It’s easy to lose count of the number of shows offering improvisational comedy at this year’s Festival. However, I’m willing to stick my neck out and say that you’ve never experienced improv like that presented at “Voices In Your Head”.
Coming across as part improv, part experimental theatre, the conceit is that the performers are guided in their routines by a disembodied Voice – billed as the Voice of “God” but perhaps more accurately the voice of their conscience. On certain cues, members of the audience present them with props that encourage them to tell stories that venture down one avenue or another, while the participants are at the mercy of the Voice that interrogates them about the objects and what they mean to them, prompting ludicrously inventive character pieces that dazzle and shock as they are pushed further and further towards revelations of dark fetishes and childhood secrets. Frequently the performers are penalised, as the Voice demands character-based sincerity and honestly over easy laughs, and as such this can be dark, affecting stuff. Thom Tuck and Milo McCabe really rise to the occasion on this particular night, acting out an awkwardly tragic yet hilarious sexual liaison between a cross dressing policeman and a hairdresser.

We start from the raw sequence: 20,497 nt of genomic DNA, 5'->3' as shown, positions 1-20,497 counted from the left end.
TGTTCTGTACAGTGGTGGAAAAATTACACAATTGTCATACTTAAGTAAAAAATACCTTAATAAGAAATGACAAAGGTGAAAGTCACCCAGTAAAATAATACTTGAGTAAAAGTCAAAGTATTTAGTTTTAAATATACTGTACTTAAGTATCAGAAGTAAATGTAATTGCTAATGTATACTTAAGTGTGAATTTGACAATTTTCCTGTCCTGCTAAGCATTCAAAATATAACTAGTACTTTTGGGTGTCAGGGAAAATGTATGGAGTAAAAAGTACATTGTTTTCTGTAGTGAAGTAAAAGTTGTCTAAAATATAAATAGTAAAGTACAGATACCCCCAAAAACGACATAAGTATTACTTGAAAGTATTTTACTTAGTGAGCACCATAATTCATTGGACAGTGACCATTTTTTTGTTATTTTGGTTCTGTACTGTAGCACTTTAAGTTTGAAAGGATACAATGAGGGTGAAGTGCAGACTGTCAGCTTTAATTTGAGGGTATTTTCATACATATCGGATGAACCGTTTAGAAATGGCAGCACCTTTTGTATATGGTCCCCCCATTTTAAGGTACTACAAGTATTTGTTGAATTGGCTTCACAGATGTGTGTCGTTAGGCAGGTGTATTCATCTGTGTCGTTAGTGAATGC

Inventive, moving, funny and wildly ambitious – you’ll never see anything quite like it.